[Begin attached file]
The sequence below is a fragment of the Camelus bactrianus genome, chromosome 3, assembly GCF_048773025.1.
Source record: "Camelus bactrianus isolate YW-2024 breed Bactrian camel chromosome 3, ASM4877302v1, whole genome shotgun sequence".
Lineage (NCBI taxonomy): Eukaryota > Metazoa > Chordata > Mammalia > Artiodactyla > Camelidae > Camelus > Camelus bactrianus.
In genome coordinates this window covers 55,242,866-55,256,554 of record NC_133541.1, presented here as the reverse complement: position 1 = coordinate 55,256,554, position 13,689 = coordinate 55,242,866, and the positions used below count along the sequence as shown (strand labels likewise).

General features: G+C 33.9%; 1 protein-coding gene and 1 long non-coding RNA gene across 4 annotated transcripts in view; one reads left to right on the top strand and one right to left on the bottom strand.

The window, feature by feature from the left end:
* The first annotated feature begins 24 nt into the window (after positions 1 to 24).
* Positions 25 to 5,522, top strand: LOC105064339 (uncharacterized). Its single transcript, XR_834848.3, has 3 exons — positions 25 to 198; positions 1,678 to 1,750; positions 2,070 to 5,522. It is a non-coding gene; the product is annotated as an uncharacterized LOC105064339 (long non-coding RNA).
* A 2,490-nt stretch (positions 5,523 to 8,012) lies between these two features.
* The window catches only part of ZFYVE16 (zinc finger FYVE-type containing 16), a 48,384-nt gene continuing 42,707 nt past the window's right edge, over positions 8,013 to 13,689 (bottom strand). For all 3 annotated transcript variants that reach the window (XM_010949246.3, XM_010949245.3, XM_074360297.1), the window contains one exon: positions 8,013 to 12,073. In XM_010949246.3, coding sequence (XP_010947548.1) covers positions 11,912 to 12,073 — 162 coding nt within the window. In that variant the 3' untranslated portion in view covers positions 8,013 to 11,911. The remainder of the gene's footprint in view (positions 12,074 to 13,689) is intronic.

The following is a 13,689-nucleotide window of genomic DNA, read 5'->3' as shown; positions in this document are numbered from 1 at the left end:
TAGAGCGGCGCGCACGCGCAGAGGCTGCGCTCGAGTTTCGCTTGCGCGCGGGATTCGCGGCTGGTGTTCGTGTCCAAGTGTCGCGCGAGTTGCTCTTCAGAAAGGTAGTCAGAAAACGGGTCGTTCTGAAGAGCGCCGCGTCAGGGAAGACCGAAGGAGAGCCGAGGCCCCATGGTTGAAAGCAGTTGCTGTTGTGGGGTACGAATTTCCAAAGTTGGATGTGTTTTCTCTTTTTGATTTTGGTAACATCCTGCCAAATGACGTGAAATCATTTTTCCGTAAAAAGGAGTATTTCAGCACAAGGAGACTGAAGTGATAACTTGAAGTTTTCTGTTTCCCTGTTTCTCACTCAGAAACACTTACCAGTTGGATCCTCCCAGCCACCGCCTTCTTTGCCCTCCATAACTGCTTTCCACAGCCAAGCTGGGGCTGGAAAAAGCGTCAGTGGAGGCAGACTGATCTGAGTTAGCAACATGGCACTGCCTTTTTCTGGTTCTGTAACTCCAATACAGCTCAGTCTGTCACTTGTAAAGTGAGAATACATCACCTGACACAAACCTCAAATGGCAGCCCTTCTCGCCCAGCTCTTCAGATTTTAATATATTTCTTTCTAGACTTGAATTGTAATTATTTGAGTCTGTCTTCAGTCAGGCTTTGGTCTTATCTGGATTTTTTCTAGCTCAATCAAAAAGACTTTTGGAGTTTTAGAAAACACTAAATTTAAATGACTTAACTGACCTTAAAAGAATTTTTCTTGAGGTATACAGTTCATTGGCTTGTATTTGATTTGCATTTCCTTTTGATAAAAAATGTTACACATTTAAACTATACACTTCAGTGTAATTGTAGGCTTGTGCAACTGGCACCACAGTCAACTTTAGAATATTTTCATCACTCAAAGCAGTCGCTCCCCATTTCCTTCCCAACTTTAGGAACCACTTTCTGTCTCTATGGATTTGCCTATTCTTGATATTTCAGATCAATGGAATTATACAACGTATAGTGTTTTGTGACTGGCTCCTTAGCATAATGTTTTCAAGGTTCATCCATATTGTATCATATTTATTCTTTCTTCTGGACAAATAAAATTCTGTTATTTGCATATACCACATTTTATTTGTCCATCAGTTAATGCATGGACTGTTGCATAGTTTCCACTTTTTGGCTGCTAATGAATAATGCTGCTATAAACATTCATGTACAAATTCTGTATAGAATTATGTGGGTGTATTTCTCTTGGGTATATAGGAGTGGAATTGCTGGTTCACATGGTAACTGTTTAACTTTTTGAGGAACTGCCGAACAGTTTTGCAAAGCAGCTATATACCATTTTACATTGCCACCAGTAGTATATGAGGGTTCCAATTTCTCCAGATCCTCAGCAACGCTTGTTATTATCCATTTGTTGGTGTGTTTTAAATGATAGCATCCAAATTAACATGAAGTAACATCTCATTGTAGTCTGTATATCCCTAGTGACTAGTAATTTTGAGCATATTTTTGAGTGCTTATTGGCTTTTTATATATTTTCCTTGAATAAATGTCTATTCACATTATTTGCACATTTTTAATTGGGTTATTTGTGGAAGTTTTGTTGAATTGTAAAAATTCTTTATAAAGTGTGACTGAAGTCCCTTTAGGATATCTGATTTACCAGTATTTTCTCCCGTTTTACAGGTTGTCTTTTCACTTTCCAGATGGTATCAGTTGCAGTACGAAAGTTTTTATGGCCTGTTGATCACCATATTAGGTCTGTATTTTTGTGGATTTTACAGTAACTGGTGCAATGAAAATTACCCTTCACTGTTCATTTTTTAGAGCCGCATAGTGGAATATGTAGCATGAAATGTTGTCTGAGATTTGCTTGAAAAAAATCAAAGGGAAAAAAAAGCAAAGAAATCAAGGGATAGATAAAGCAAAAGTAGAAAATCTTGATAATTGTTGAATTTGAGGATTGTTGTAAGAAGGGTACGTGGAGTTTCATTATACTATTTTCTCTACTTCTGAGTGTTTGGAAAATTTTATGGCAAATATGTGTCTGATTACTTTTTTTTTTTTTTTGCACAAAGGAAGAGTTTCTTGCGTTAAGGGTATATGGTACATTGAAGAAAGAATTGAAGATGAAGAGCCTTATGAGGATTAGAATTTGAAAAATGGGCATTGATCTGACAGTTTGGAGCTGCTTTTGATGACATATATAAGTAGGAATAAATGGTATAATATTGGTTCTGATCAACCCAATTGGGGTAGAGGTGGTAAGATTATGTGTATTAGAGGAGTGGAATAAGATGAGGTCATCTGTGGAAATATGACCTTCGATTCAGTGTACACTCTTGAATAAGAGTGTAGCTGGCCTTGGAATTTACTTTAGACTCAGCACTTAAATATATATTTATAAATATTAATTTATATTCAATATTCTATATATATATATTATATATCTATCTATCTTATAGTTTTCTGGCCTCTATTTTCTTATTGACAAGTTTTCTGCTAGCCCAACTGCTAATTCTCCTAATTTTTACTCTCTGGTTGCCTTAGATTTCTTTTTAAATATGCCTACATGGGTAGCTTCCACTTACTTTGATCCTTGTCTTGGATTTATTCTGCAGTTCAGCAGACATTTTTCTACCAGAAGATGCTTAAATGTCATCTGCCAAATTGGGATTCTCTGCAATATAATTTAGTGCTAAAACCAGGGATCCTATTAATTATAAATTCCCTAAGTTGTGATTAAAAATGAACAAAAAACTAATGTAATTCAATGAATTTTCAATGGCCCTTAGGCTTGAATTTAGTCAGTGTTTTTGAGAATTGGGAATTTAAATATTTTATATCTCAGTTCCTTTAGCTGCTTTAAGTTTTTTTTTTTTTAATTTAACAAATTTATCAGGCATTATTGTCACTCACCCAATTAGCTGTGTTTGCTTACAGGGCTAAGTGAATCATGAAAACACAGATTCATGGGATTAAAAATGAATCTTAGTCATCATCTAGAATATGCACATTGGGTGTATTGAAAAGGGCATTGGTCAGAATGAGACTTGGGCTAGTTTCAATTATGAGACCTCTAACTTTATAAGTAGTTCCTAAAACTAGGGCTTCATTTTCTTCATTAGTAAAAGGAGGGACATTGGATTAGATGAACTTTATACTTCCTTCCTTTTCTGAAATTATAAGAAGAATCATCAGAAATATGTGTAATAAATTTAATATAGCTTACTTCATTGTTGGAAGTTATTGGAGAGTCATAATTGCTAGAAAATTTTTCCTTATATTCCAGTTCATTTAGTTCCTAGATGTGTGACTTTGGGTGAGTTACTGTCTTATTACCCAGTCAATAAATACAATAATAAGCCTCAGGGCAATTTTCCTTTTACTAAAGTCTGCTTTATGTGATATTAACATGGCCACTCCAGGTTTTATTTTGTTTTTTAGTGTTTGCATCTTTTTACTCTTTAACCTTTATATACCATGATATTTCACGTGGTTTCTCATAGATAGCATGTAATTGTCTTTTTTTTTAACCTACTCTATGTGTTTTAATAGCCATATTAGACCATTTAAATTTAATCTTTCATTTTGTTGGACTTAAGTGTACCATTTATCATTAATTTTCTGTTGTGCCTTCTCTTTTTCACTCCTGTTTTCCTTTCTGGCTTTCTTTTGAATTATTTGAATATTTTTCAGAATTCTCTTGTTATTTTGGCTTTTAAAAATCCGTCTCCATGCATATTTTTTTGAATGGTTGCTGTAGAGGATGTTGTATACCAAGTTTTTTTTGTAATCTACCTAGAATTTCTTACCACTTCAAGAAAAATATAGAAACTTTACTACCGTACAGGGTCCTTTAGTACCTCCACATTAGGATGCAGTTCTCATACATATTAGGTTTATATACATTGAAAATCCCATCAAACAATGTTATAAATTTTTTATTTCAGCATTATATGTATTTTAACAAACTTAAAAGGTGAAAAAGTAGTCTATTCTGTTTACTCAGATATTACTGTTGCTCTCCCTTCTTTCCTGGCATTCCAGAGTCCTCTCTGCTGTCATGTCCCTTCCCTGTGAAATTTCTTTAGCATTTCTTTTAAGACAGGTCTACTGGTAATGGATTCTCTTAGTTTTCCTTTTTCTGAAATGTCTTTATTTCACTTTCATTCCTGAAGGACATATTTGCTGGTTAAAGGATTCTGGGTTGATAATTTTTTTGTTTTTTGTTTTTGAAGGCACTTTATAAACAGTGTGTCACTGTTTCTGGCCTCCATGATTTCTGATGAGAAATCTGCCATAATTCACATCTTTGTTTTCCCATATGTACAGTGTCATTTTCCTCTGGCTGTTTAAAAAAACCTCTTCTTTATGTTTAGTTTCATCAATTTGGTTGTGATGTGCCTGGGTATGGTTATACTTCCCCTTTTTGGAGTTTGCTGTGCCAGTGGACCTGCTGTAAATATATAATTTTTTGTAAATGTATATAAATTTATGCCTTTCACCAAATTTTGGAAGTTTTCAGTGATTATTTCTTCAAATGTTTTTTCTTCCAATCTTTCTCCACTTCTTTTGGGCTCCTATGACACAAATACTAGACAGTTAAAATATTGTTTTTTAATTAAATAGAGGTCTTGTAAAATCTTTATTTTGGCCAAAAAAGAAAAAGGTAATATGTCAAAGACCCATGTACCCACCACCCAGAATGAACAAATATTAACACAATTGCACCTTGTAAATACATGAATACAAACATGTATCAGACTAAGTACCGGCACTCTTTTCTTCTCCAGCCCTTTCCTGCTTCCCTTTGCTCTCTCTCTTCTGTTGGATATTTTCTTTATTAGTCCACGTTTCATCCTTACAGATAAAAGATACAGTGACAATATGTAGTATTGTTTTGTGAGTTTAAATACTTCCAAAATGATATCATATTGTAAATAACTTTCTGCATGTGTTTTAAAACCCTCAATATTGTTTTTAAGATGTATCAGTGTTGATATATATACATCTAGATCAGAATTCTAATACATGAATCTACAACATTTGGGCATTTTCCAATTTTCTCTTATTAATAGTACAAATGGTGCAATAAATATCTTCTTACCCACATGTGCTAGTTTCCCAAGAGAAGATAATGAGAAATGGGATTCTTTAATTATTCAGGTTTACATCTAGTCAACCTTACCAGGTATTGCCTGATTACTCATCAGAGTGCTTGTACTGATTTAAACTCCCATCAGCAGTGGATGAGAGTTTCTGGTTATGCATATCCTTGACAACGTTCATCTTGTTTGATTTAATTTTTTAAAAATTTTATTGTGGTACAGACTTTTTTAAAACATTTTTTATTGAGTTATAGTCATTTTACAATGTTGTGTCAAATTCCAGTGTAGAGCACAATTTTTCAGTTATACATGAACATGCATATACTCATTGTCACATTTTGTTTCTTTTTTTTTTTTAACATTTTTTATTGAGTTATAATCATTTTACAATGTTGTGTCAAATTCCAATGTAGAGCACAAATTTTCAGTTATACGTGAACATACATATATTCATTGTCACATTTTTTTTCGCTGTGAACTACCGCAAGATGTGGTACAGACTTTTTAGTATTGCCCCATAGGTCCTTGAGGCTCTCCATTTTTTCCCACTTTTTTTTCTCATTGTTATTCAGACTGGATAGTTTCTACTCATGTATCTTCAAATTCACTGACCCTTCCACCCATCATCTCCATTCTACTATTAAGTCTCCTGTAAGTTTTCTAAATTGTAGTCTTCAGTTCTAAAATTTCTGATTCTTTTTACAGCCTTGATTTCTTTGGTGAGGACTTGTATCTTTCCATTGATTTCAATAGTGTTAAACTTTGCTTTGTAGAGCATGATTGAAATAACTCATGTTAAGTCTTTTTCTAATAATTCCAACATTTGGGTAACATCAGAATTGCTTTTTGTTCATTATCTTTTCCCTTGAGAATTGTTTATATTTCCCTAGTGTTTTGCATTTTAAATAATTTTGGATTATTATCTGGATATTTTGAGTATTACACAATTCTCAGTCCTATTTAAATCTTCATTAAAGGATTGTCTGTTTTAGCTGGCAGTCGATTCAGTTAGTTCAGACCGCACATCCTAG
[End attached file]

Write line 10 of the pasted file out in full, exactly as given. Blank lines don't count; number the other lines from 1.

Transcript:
* The window catches only part of ZFYVE16 (zinc finger FYVE-type containing 16), a 48,384-nt gene continuing 42,707 nt past the window's right edge, over positions 8,013 to 13,689 (bottom strand). For all 3 annotated transcript variants that reach the window (XM_010949246.3, XM_010949245.3, XM_074360297.1), the window contains one exon: positions 8,013 to 12,073. In XM_010949246.3, coding sequence (XP_010947548.1) covers positions 11,912 to 12,073 — 162 coding nt within the window. In that variant the 3' untranslated portion in view covers positions 8,013 to 11,911. The remainder of the gene's footprint in view (positions 12,074 to 13,689) is intronic.